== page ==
Salvador Dalí Is Back From the Dead, Showing How Far A.I. Has Come

GS&P's remarkable new project for the Dalí Museum

Ever wonder what it would be like to meet Salvador Dalí? You may get your wish.

On Wednesday, which was the 30th anniversary of Dalí's death, the Dalí Museum in St. Petersburg, Florida, announced "Dalí Lives," an experience that will go live in April. Using machine learning and old video footage, agency Goodby Silverstein & Partners will bring the quirky, charismatic Surrealist master back to life—on screens, anyway—all over the museum. 

Dalí Lives – Face to Face with Dalí

"Dalí was prophetic in many ways and understood his historical importance," says Dr. Hank Hine, executive director at The Dalí. "He wrote, 'If someday I may die, though it is unlikely, I hope the people in the cafés will say, "Dalí has died, but not entirely."' This technology lets visitors experience his bigger-than-life personality in addition to our unparalleled collection of his works." 

That's cool. But why take a paraphrase when you can hear Dalí talk death with his own two lips? You're welcome. 

Dali Lives – Art Meets Artificial Intelligence

When we think of modern technology bringing icons back from the dead, one reference comes to mind: ConAgra's splashy 2007 ad with Orville Redenbacher—or as some dubbed him, Orville Deadenbacher. Released during the Golden Globes, created by Crispin Porter + Bogusky and directed by David Fincher—ConAgra's costliest ad ever at the time, per marketing vp Stan Jacot—it was branded by critics with a single adjective: "zombie."

That's not an exaggeration. Redenbacher's lifeless eyes contrasted with a bright voice. He bandied an MP3 player around as evidence of his triumph over mortality—we don't even know why he had one, except to mock us. Anyway, we were traumatized. 

Of course, tech improved. In 2013, Dove Chocolate/Galaxy, AMV BBDO and Framestore resurrected Audrey Hepburn, and the result was perhaps eerie, like seeing an old classic restored in Technicolor, but not nightmare-inducing. 

We suspect this is for two reasons: Nobody tried to graft a goddamn iPod into her hands, and the effort wasn't 100 percent CGI (Orville was). Instead, old footage was combined with an actual human actress to lend the effect of rosy-cheeked (and not undead) resurrection.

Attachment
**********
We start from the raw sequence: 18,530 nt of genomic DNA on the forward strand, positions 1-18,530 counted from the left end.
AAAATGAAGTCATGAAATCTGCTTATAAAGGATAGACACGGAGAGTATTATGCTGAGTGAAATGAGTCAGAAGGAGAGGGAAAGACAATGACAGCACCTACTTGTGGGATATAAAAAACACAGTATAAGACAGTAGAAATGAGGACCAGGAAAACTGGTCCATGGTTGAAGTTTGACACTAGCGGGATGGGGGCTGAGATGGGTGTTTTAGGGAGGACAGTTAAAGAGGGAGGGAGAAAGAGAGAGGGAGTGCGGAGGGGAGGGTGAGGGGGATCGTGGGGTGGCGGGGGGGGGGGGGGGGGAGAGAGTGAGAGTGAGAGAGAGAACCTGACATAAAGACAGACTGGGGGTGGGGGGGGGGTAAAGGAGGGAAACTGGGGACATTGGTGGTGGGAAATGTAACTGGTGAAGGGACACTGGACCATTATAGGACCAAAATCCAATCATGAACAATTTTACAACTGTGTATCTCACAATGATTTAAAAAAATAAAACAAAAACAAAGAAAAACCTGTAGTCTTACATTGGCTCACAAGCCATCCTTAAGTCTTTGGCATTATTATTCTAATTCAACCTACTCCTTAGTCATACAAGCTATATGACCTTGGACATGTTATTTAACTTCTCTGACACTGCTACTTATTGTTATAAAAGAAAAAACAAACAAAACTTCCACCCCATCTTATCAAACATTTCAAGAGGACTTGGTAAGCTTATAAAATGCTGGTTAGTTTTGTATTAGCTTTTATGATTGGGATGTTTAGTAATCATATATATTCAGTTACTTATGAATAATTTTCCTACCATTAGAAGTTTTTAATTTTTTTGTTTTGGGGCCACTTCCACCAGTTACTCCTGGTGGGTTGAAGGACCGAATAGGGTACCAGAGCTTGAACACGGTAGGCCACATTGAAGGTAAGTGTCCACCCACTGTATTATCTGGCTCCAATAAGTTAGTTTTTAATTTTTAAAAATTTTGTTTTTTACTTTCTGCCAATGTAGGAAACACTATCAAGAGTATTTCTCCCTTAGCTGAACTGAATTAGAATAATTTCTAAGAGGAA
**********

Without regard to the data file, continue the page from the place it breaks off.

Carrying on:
This same method is the basis for Dalí's return, with a few extra touches: The Dalí Museum gave GS&P hundreds of interviews, quotes and pieces of archival video footage to train an A.I. algorithm to "learn" Dalí's face. All this was carefully combined with the face and expressions of an actor of similar physical frame.

The Dalí Museum claims visitors will be able to engage with this conveniently surreal screen-based personality; writings from Dalí himself will nourish his every response, coupled with "dynamic present-day messages." (We're eager to learn whether he weighs in on global warming, protectionist government and Banksy. Not necessarily in that order.)

It's a tribute to the times that whatever was missing from that last Audrey Hepburn revival is reclaimed here. Dalí feels startlingly present and real, not like a fragile relic from an old film. Sparse presentation and well-chosen music also enable us to focus on his whimsical reflections and expressive features. 

Vivid emotion passes from him to us, a contagion unique to the living, and we are surprised both to admit it and to feel it.

Dali Lives - The Master of Surrealism is Back

"Dalí Lives" represents the museum's effort to keep fresh in a brave new world where engagement and experience can be tackled in ways previously unimagined—even by the lord of melting clocks (and the Chupa-Chups logo!) himself. 

The screens will appear throughout the space, come April. And while we don't yet know how or in what contexts people will be able to "engage" the artist, we're already impressed with even this small sample. 

This marks the third collaboration between The Dalí and GS&P. It follows "Gala Contemplating You," a 2014 exhibition where attendee selfies were added to a projected replica of the 1976 painting Gala Contemplating the Mediterranean Sea Which at Twenty Meters Becomes the Portrait of Abraham Lincoln (Homage to Rothko); and "Dreams of Dalí," a VR experience that, in 2016, immersed people into Dalí's "Archaeological Reminiscence of Millet's 'Angelus.'" 

Learn more about the project at the "Dali Lives" subsite.


Ad Agency: Goodby Silverstein & Partners
Title of Creative Work: Dali Lives
Exhibit: 4/15/19 St. Petersburg, FL

Executive Director, The Dalí Museum: Dr. Hank Hine
Chief Operating Officer, The Dalí Museum: Kathy Greif
Director of Marketing, The Dalí Museum: Beth Bell
Education Curator, The Dalí Museum: Peter Tush

Creative Directors: Roger Baran, Nathan Shipley
Art Director: Ricardo Matos
Copywriter: Otto Pajunk
Creative Technologist: Troy Lumpkin / GS&P LABS

Executive Producer: Margaret Brett-Kearns
Producer: Severin Sauliere
Director: Nathan Shipley, Roger Baran
Technical Director: Nathan Shipley
Sound Design: Dave Baker
Mixing: Dave Baker
Music: "Insight XXX" by Julien Marchal 
Editor: Nathan Shipley

Line Producer: Amanda Steigerwald 
DP: Michael Miller
2nd Camera Operator: Emilio Diaz
Slate: Austin Kim 
Gaffer: Jeff Carroll
Sound: Isaak Le
VTR: Chris Madera 
Stylist: Tiffany Amundson
Make-Up/Hair: Nicole Sofios

VO Recording Studio: One Union Recording 
Additional VO Recording Services: Studio West of San Diego 

Account Services:
Assistant Account Manager: Casey Cooney

Director of Communications: Meredith Vellines

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Angela Natividad
Angela Natividad is the European markets editor at Muse by Clio. She also writes about gaming and fashion, and whatever else she's interested in, really. She's based in Paris and North Italy, so if you're local, say hi. She might eat all your food.

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